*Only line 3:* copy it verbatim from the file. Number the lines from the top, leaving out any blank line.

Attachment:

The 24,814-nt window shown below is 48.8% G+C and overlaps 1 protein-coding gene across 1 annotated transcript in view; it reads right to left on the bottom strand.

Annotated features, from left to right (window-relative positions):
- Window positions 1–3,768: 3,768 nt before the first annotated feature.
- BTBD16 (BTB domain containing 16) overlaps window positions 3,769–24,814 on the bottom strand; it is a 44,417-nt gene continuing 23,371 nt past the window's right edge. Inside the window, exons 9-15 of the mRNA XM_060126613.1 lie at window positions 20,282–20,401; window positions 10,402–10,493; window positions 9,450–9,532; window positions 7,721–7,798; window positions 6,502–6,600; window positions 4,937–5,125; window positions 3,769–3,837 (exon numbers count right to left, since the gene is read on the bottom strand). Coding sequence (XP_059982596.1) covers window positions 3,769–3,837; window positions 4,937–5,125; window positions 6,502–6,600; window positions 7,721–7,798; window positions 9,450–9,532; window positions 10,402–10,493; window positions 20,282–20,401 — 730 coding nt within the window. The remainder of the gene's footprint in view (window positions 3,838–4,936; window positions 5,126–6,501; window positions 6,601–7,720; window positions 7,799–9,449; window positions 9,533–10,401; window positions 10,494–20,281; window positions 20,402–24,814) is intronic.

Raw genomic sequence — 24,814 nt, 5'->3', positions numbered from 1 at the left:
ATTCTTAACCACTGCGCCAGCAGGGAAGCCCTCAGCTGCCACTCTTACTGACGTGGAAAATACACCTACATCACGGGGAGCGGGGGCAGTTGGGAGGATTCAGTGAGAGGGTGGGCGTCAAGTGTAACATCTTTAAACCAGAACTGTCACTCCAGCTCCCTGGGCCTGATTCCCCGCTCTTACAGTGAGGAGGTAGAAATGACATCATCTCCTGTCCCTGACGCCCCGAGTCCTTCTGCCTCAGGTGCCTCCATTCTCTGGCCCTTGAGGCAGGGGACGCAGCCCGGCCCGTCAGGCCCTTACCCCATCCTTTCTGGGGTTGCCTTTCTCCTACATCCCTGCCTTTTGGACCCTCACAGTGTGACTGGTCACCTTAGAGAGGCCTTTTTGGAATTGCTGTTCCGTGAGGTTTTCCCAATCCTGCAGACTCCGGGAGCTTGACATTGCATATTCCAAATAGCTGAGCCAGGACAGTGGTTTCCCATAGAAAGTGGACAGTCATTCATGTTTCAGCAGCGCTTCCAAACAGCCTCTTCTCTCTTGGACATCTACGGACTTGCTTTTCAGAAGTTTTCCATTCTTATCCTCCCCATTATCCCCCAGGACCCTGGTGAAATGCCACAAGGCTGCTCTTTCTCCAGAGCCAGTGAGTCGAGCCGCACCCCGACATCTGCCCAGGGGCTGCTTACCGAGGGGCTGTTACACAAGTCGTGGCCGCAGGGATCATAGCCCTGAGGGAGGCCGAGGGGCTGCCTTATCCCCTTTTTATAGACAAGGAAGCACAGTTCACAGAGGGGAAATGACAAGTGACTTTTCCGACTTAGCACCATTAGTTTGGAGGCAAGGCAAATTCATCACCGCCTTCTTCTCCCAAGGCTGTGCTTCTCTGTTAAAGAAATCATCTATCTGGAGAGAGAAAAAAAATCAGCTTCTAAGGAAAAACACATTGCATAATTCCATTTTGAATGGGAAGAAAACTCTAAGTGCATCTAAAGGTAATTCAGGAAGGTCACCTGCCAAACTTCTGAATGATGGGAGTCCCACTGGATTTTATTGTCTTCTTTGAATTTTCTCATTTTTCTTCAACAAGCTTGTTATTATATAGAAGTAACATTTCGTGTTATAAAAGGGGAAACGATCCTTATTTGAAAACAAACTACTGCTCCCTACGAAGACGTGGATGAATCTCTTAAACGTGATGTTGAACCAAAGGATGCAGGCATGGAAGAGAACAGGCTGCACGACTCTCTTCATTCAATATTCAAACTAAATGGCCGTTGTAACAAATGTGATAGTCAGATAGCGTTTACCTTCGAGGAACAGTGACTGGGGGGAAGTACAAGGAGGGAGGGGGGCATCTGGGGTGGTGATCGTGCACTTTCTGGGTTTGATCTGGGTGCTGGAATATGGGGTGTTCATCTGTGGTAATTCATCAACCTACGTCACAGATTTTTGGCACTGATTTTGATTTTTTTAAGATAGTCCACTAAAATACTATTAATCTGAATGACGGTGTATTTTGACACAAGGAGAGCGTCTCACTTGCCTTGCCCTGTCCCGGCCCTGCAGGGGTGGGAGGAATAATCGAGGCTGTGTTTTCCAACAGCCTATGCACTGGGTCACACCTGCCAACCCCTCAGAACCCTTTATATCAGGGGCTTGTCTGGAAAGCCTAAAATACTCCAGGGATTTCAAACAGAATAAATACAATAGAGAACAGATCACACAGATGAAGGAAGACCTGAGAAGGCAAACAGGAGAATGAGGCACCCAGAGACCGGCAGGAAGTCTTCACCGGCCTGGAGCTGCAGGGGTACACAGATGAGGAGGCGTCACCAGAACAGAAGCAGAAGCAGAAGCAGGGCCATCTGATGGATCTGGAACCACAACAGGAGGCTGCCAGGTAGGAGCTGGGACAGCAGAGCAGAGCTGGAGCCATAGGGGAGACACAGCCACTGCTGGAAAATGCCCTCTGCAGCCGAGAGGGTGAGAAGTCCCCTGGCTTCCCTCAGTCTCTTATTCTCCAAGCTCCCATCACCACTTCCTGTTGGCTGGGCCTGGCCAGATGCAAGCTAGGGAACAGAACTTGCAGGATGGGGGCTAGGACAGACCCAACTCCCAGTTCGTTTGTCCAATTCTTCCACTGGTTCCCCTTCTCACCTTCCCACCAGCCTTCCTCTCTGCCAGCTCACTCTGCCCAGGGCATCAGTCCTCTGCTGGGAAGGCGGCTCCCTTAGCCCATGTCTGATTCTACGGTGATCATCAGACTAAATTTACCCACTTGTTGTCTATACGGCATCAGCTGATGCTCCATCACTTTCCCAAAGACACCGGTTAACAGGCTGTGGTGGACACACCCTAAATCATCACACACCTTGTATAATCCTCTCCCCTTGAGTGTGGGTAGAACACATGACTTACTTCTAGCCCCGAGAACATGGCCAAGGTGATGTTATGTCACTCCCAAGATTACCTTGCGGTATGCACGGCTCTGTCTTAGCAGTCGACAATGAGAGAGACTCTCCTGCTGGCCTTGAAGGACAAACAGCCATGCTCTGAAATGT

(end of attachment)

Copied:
- Window positions 1–3,768: 3,768 nt before the first annotated feature.